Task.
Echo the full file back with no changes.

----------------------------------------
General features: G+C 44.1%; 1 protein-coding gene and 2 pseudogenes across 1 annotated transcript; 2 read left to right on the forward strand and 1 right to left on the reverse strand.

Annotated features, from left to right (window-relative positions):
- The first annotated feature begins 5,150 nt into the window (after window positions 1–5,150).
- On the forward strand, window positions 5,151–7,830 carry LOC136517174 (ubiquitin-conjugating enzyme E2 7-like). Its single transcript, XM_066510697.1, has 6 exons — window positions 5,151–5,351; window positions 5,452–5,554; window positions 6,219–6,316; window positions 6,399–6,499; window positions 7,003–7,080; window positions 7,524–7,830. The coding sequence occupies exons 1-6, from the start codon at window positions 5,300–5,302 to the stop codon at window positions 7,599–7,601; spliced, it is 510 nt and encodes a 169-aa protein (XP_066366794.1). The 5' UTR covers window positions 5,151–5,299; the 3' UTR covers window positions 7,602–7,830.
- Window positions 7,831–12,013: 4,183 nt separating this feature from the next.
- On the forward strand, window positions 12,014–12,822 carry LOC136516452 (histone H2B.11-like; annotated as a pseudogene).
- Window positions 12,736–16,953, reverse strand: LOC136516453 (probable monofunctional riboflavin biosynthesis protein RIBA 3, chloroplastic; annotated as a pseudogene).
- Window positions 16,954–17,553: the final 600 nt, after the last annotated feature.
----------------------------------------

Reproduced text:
General features: G+C 44.1%; 1 protein-coding gene and 2 pseudogenes across 1 annotated transcript; 2 read left to right on the forward strand and 1 right to left on the reverse strand.

Annotated features, from left to right (window-relative positions):
- The first annotated feature begins 5,150 nt into the window (after window positions 1–5,150).
- On the forward strand, window positions 5,151–7,830 carry LOC136517174 (ubiquitin-conjugating enzyme E2 7-like). Its single transcript, XM_066510697.1, has 6 exons — window positions 5,151–5,351; window positions 5,452–5,554; window positions 6,219–6,316; window positions 6,399–6,499; window positions 7,003–7,080; window positions 7,524–7,830. The coding sequence occupies exons 1-6, from the start codon at window positions 5,300–5,302 to the stop codon at window positions 7,599–7,601; spliced, it is 510 nt and encodes a 169-aa protein (XP_066366794.1). The 5' UTR covers window positions 5,151–5,299; the 3' UTR covers window positions 7,602–7,830.
- Window positions 7,831–12,013: 4,183 nt separating this feature from the next.
- On the forward strand, window positions 12,014–12,822 carry LOC136516452 (histone H2B.11-like; annotated as a pseudogene).
- Window positions 12,736–16,953, reverse strand: LOC136516453 (probable monofunctional riboflavin biosynthesis protein RIBA 3, chloroplastic; annotated as a pseudogene).
- Window positions 16,954–17,553: the final 600 nt, after the last annotated feature.